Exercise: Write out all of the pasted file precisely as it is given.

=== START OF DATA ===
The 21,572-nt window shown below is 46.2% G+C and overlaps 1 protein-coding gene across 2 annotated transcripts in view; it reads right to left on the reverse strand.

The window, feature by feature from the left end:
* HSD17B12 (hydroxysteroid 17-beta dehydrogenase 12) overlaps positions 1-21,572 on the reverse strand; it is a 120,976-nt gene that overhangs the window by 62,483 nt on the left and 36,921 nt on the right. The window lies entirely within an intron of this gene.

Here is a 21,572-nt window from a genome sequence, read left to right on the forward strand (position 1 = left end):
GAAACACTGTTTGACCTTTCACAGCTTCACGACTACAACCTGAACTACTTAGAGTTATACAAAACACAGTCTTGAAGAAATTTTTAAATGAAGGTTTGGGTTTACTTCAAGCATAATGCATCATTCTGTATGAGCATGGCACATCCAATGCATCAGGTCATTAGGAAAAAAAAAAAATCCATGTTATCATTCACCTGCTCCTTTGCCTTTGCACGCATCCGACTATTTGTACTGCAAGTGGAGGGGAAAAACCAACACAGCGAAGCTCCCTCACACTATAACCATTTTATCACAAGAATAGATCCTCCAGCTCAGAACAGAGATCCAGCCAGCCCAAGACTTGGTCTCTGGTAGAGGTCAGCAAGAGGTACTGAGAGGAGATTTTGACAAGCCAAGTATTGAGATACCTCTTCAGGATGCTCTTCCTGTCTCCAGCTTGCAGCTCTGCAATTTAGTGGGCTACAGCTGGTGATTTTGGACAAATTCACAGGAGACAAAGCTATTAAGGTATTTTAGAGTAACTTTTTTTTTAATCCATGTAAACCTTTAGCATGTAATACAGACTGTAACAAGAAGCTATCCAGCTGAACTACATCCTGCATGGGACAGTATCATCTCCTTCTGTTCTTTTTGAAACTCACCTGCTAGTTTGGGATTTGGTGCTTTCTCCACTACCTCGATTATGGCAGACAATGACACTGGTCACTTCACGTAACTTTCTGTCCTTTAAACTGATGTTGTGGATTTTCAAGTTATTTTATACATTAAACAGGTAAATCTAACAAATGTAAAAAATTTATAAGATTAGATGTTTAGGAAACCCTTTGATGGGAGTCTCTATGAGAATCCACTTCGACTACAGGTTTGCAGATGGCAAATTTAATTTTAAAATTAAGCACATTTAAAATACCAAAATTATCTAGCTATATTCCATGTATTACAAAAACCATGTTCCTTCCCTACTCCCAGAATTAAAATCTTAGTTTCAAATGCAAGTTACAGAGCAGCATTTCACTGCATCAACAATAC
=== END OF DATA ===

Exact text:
The 21,572-nt window shown below is 46.2% G+C and overlaps 1 protein-coding gene across 2 annotated transcripts in view; it reads right to left on the reverse strand.

The window, feature by feature from the left end:
* HSD17B12 (hydroxysteroid 17-beta dehydrogenase 12) overlaps positions 1-21,572 on the reverse strand; it is a 120,976-nt gene that overhangs the window by 62,483 nt on the left and 36,921 nt on the right. The window lies entirely within an intron of this gene.

Here is a 21,572-nt window from a genome sequence, read left to right on the forward strand (position 1 = left end):
GAAACACTGTTTGACCTTTCACAGCTTCACGACTACAACCTGAACTACTTAGAGTTATACAAAACACAGTCTTGAAGAAATTTTTAAATGAAGGTTTGGGTTTACTTCAAGCATAATGCATCATTCTGTATGAGCATGGCACATCCAATGCATCAGGTCATTAGGAAAAAAAAAAAATCCATGTTATCATTCACCTGCTCCTTTGCCTTTGCACGCATCCGACTATTTGTACTGCAAGTGGAGGGGAAAAACCAACACAGCGAAGCTCCCTCACACTATAACCATTTTATCACAAGAATAGATCCTCCAGCTCAGAACAGAGATCCAGCCAGCCCAAGACTTGGTCTCTGGTAGAGGTCAGCAAGAGGTACTGAGAGGAGATTTTGACAAGCCAAGTATTGAGATACCTCTTCAGGATGCTCTTCCTGTCTCCAGCTTGCAGCTCTGCAATTTAGTGGGCTACAGCTGGTGATTTTGGACAAATTCACAGGAGACAAAGCTATTAAGGTATTTTAGAGTAACTTTTTTTTTAATCCATGTAAACCTTTAGCATGTAATACAGACTGTAACAAGAAGCTATCCAGCTGAACTACATCCTGCATGGGACAGTATCATCTCCTTCTGTTCTTTTTGAAACTCACCTGCTAGTTTGGGATTTGGTGCTTTCTCCACTACCTCGATTATGGCAGACAATGACACTGGTCACTTCACGTAACTTTCTGTCCTTTAAACTGATGTTGTGGATTTTCAAGTTATTTTATACATTAAACAGGTAAATCTAACAAATGTAAAAAATTTATAAGATTAGATGTTTAGGAAACCCTTTGATGGGAGTCTCTATGAGAATCCACTTCGACTACAGGTTTGCAGATGGCAAATTTAATTTTAAAATTAAGCACATTTAAAATACCAAAATTATCTAGCTATATTCCATGTATTACAAAAACCATGTTCCTTCCCTACTCCCAGAATTAAAATCTTAGTTTCAAATGCAAGTTACAGAGCAGCATTTCACTGCATCAACAATAC